Meryl Streep is arguably either the greatest actress of her generation or the greatest living film actress -- a debate which boils down to the approximate difference between best and best-est. She shape-shifts on screen, changing her look, her accent, the very essence of her being for each role. Her skill is beyond reproach and uncomplicated by a tabloid presence, outspoken politics or activism. She is quite possibly our only megastar famous solely for her talent.
Now, that is not to say Streep's IMDb page is without questionable choices. There is the garbage hodgepodge of ABBA hits that was "Mamma Mia!" Even in her role as the witch in "Into The Woods" or as titular crappy mom/wannabe rockstar in the upcoming "Ricki And The Flash," she is really just fine. Admittedly, Mediocre Meryl Streep is still at the level of Great Anyone Else. But we're so busy hyperventilating over the sheer fact of her existence, she could probably dress in brown face and star as Big Chief Offensive alongside Adam Sandler in "The Ridiculous 6" and maybe still get nominated for an Oscar.
And she's earned that. Actually, no one can ever earn the right to be an Adam Sandler racism accomplice, but she has earned the right to let loose and have fun on screen, without worry for acclaim. It is possible to be wildly respected in the acting world and fall out of grace. Just look at poor, "Focker"-ed Robert De Niro. Few actors have made the stunning lineup of choices that defined Streep's fledgling career. She emerged in the 1970s and early '80s, with the Vietnam War epic "The Deer Hunter," shortly followed by "Kramer vs. Kramer," for which she won her first Academy Award, and, of course, "Sophie's Choice."
What stands out most about those early years is that Streep was never the ingenue. She was already 28 years old in her breakout role as Anne Marie in "Julia" (1977), 30 when we met her as Woody Allen's exquisite and sophisticated ex-wife in "Manhattan." In some part, her longevity is built on that premise for her fame -- a bedrock of talent, as sturdy and rugged as her physique in "The Bridges of Madison County." She didn't enter the realm of celebrity as the typical factory product of the decade's ideal woman, nor did she surface as a sex object whose tabloid status overshadowed her acting merits. She was playing real people, real women right from the start.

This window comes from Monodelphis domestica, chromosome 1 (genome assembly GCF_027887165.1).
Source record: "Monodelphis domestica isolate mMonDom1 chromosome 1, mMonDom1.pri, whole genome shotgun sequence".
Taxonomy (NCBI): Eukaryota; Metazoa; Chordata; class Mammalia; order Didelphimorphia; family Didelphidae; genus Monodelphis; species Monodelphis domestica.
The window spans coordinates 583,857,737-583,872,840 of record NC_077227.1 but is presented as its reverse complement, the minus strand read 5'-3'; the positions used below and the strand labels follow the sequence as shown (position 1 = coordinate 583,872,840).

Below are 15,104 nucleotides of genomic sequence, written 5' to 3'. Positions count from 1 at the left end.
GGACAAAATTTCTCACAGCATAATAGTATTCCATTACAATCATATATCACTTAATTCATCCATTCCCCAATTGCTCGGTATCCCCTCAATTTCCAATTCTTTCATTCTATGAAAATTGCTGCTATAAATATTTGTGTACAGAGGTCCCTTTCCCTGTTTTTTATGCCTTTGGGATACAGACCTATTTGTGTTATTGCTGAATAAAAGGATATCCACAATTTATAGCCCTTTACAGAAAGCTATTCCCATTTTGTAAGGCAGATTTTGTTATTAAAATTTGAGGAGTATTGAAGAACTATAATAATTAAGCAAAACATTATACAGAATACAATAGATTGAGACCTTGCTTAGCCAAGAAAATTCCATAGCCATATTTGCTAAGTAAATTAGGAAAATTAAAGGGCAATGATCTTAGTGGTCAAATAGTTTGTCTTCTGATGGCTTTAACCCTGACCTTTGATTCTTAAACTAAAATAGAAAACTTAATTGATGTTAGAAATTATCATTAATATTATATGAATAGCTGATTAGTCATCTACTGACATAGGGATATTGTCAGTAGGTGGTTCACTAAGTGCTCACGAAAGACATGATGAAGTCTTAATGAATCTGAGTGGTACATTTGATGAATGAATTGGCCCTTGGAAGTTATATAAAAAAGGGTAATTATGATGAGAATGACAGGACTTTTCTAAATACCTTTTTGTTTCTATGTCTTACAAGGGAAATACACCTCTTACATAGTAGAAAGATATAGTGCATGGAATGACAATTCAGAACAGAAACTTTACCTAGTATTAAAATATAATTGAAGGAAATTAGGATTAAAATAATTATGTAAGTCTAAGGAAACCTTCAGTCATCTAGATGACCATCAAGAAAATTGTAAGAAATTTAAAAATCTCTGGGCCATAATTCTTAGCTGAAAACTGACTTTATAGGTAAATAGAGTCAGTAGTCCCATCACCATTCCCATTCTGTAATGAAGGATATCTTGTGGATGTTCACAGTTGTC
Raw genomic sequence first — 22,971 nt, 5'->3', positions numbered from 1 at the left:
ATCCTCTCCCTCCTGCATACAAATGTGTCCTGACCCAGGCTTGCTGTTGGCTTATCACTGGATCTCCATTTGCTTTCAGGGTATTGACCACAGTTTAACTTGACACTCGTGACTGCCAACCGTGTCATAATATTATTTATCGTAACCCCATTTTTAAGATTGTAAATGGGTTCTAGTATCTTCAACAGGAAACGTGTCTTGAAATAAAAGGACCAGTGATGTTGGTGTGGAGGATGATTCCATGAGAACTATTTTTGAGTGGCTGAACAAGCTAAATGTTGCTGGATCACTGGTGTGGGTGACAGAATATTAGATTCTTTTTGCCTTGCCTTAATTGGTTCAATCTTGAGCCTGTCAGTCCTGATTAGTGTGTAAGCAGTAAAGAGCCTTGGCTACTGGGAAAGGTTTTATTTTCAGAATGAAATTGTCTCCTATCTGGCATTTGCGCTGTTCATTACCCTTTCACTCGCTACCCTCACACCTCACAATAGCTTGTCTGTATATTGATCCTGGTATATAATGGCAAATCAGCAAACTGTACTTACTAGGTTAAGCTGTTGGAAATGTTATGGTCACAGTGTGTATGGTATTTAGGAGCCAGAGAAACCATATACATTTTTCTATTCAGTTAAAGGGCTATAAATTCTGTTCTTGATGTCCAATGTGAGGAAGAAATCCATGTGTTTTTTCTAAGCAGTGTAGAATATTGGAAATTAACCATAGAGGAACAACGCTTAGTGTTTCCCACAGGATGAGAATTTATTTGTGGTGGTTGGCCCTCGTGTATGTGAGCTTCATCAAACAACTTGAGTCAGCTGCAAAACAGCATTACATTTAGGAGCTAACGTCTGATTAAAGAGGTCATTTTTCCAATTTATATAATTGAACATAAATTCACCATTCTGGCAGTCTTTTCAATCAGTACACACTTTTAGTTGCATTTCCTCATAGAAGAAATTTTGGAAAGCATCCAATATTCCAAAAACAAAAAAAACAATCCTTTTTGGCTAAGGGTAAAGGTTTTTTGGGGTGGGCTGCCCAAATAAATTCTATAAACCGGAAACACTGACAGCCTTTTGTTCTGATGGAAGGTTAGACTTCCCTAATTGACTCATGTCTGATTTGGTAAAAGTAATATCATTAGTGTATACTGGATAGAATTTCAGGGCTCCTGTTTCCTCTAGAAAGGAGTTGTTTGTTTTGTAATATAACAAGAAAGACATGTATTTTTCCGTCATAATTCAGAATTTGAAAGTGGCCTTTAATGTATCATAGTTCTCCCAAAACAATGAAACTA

She's also, on the topic of age, one of the only stars who has maintained such steady critical acclaim and box-office success since her earliest roles. Glenn Close's résumé begins around the same time as Streep's, but is filled with far more valleys than peaks -- an 11-year gap between "Fatal Attraction" and "101 Dalmatians." (Note: That's not a joke! Glenn's live-action Cruella is iconic). Then there's Helen Mirren, notable for her similar role in pop culture as a Beloved Woman Of A Certain Age, though she's really only been a household name in the U.S. for the past ten years or so, while Streep is closing in on her fourth decade. Also, we spend a whole lot of time talking about how Mirren is a hot old lady.
Streep's prominence is even clearer when we look to these peers (or lack thereof, really). In terms of longevity, there is Clint Eastwood with his reputation of ridiculous, curmudgeonly behavior, or Jane Fonda, who starred opposite Streep in "Julia" and has long since established a parallel identity in the political sphere. Married to Donald Gummer since the release of "The Deer Hunter," Streep's dating life has never been in the spotlight. She pre-dated tabloid culture, but even now has one of the most tame searches in the InTouch archives (see: several articles about other actors mostly saying how great she is).
Nearly everyone even close to the realm of Streep's fame has established some second identity. Go on, try and think of a celebrity not well-known for their presence in the tabloids, or in the realm of politics or activism, in addition to whatever their talent may be. Examples include George Clooney, Natalie Portman, Leonardo DiCaprio, Angelina Jolie, Brad Pitt and everyone else in Hollywood. Streep is, and always has been, celebrated solely for her craft. That is especially rare.
Being famous for acting and only acting usually requires eschewing traditional celebrity, avoiding the press tours and and obligatory giggling at Jimmy Kimmel in favor of intensity. Consider Daniel Day Lewis. With three Academy Awards for Best Actor, he is a solid comparison point for Streep, at least in terms of decoration. Lewis is so intense, so method, he pretended to be Abe for three weeks before "Lincoln," lived on a Texas oilfield for "There Will Be Blood" and actually learned to skin animals for "The Last of the Mohicans." He's also reclusive and hates fame (and has not even really been in that many total movies).
There are few, if any, true celebrities known only for their craft that emerge and then stay in the spotlight for that very reason. And it would be hard now, given the absurd (and usually sexist) standards by which we try young women in the court of public opinion, demanding sensationalized personalities and punishing them with backlash, to see someone enter the A-list stratosphere based on sheer talent and remain long after their "last f**kable day." In the small, exclusionary pond of Hollywood, Streep is a rare trumpeter swan who speaks fluent French, and everyone else is a duck. You really just can't beat Meryl.
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